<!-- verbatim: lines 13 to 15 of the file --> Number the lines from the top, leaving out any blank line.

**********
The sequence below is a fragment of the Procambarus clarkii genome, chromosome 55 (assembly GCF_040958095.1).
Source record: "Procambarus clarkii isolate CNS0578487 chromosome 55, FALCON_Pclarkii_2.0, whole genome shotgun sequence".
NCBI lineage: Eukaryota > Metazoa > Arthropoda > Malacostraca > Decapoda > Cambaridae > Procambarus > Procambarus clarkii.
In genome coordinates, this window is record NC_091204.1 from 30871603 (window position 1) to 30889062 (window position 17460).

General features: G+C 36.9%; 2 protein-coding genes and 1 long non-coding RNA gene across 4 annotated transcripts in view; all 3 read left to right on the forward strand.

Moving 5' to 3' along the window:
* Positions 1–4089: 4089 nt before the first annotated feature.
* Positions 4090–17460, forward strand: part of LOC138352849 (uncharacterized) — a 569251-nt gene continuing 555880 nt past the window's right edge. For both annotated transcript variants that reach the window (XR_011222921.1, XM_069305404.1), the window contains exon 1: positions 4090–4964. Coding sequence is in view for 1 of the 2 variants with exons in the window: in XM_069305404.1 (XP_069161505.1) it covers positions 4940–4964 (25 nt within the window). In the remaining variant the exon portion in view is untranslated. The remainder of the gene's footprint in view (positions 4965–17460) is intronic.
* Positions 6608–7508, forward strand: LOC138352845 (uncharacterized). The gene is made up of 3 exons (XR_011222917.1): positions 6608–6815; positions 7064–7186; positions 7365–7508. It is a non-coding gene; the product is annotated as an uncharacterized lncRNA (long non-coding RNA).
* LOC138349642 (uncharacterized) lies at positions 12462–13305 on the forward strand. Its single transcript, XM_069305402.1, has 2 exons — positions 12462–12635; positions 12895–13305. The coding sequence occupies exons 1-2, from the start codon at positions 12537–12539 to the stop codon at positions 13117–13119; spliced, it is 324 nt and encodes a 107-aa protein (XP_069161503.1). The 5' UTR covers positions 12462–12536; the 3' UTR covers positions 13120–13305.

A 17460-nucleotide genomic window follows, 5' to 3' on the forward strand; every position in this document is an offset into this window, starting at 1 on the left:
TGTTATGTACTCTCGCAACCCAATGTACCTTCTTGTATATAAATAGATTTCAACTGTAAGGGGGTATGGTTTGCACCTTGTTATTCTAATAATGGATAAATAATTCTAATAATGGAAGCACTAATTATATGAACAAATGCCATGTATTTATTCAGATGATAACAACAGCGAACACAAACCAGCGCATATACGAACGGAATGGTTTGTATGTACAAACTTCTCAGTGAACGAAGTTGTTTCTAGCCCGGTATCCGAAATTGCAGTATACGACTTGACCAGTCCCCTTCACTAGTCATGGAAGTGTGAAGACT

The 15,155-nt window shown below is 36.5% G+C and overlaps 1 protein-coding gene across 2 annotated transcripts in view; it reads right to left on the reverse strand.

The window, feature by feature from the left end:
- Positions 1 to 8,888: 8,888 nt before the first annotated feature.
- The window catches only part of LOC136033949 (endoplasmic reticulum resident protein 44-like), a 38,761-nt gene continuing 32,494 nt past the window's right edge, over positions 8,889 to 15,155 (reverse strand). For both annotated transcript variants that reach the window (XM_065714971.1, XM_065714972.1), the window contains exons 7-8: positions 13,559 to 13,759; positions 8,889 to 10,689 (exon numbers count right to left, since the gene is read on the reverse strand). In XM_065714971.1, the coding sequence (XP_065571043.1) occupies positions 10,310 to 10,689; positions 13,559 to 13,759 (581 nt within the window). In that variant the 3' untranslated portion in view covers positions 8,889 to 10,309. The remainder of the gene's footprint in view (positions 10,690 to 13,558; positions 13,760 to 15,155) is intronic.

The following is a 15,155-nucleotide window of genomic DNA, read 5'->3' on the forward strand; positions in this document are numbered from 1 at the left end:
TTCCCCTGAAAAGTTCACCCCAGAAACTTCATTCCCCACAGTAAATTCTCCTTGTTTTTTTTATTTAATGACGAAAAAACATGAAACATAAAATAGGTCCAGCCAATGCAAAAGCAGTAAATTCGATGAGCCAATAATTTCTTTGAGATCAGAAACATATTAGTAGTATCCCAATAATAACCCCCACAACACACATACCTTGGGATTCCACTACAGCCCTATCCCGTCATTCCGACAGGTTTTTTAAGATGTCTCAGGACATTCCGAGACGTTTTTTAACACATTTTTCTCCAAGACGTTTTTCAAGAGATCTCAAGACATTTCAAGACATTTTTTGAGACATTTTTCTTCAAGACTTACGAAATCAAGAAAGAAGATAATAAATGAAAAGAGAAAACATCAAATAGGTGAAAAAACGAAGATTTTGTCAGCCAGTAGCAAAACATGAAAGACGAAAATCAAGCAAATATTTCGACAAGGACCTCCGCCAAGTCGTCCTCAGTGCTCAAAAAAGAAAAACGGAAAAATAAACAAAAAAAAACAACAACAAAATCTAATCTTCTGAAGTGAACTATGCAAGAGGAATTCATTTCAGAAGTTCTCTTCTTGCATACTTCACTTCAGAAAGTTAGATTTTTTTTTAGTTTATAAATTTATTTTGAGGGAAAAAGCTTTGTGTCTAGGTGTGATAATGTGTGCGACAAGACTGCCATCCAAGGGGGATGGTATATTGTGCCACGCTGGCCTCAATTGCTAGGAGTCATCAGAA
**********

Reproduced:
The 15,155-nt window shown below is 36.5% G+C and overlaps 1 protein-coding gene across 2 annotated transcripts in view; it reads right to left on the reverse strand.

The window, feature by feature from the left end:
- Positions 1 to 8,888: 8,888 nt before the first annotated feature.